Stock sales are effectively the inverse of asset sales. In other words, instead of selling the assets and keeping the corporate stock or LLC membership interests, the company continues to own the entity’s assets and you sell your stocks or LLC membership. Likewise, the pros and cons for buyers and sellers are also inverse: prospective buyers may resist accepting stock sale proposals because they are hesitant to assume the entity’s liabilities, while sellers benefit from a taxation and liability standpoint.
For all of these reasons, it is crucial to enter buyer-seller negotiations with an experienced and aggressive business sale lawyer on your side. Your attorney will protect you from inadvertently accepting unfavorable terms, and will keep you informed of the potential advantages and drawbacks throughout the negotiations process.
Due Diligence Checklist for Selling Your Company: Preparing for Buyers
Due diligence is generally associated with business buyers who must carefully appraise and evaluate a potential purchase before committing to the transaction. However, it is equally important for business sellers to prepare for the inevitable due diligence phase of the purchase and sales process. Advance preparation can make the business appear more attractive to potential buyers, and in turn, can allow you to complete the sale more rapidly and with an enhanced financial benefit. Needless to say, a seller’s failure to disclose information to a potential buyer can make even the most promising transactions turn sour. That’s why preparation is for a sale is as critical to a seller as it is to a buyer.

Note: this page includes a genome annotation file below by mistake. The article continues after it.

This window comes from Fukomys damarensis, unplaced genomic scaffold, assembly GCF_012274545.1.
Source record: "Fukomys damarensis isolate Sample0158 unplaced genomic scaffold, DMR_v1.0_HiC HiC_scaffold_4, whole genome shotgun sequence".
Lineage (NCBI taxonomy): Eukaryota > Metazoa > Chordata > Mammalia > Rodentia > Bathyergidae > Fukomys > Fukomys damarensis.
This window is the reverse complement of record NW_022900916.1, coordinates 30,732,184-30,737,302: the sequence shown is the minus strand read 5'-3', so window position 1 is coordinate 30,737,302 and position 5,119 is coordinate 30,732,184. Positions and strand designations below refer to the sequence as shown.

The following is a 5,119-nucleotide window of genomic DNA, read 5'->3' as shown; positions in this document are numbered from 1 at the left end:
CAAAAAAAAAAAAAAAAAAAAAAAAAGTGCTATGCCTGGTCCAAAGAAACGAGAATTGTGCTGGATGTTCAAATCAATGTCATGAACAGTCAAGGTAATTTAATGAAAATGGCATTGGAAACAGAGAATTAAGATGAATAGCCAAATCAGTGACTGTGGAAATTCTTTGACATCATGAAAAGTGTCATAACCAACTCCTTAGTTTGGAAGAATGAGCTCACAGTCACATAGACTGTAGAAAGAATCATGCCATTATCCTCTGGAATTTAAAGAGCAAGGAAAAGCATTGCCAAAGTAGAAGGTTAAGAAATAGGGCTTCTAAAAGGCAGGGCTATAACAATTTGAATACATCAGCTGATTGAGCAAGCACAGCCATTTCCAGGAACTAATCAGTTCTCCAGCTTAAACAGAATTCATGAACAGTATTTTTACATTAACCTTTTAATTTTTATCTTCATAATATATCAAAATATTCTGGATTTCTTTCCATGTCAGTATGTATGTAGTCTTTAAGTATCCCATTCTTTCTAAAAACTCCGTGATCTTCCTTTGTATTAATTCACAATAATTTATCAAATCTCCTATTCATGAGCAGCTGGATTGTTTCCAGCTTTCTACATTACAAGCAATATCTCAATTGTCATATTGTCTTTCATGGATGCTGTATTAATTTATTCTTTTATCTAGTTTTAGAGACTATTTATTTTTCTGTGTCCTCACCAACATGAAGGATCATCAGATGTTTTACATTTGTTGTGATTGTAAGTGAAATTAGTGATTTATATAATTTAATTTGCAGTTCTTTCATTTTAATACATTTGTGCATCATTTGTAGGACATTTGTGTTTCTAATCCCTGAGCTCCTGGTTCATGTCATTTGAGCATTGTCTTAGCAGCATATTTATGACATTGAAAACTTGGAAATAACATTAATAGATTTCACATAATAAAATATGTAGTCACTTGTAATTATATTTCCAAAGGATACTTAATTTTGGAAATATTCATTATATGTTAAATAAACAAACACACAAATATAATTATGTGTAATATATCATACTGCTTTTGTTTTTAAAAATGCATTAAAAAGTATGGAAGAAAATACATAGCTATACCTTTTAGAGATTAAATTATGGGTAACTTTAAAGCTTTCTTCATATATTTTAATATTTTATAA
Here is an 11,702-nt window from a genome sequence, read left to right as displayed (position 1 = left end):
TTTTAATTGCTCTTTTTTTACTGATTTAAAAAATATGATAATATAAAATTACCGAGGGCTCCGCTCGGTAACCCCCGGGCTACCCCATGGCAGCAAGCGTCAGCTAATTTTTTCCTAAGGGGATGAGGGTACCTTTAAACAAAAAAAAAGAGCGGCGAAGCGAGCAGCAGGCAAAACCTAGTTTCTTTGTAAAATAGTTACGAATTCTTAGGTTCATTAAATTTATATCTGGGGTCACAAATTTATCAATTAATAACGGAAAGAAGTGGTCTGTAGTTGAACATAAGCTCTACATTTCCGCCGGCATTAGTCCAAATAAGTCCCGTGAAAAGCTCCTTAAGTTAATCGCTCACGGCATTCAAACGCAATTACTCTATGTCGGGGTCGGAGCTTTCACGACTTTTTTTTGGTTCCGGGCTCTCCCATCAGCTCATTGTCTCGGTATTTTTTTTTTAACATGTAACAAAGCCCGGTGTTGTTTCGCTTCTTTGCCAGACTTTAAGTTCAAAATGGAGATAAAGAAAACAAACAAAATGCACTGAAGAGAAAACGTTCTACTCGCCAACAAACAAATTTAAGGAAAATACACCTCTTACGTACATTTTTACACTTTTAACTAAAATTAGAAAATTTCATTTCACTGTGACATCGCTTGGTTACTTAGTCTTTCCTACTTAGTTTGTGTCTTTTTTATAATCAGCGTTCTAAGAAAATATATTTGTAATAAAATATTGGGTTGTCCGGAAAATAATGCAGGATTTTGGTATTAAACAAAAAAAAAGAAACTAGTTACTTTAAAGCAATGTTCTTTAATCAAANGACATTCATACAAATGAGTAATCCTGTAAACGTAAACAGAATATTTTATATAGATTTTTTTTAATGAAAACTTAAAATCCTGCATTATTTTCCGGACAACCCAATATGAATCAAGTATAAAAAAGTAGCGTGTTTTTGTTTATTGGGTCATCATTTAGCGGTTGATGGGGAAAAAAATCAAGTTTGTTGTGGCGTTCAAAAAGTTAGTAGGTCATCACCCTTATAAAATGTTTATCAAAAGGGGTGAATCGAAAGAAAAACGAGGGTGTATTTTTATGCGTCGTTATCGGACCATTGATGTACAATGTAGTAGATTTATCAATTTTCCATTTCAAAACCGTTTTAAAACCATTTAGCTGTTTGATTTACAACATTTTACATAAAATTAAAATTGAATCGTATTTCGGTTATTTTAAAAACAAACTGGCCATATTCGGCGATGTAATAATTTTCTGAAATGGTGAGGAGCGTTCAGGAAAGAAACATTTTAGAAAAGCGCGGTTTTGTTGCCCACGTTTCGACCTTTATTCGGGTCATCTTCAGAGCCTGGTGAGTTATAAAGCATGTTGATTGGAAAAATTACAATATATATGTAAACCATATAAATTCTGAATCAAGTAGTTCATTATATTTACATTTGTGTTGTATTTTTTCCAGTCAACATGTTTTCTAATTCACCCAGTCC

In order to keep the transaction as smooth and efficient as possible, sellers should gather and prepare the following documents and records:
- LLC records or corporate books, including but not limited to, where applicable:
- Business Ownership Certificates
- Certificates of Good Standing
- Corporate Meeting Minutes
- Corporate Resolutions
- Contracts with vendors, distributors, suppliers, customers/clients, and other businesses.
- Trade secrets and intellectual property. Trade secrets can potentially include any of the following:
- Marketing Strategies
- Software/Computer Programs
- Supplier Lists
- Tax and other financial documents, including but not limited to:
- Balance Sheets
- Profit and Loss Statements (“P&Ls”)
- Tax Returns
- Any special permits and/or licenses your business may hold, such as a liquor license or an outdoor entertainment license.
- A breakdown of your business’ inventory.
- Documents pertaining to real estate and property, including but not limited to:
- Commercial Leases
- Deeds of Trust
- Property Liens
- Zoning Permits
The forgoing is not a complete list, and should be evaluated on a case by case basis. If you’re ready to sell your entity, or are still thinking about whether the sale of the business could be right for you and your company, the business lawyers of Bellatrix PC can help. To start discussing your goals in a private consultation, call our law offices at (800) 449-8992 today. If a sale is not desired or appropriate for your entity, we may be able to assist with business dissolution or other alternatives.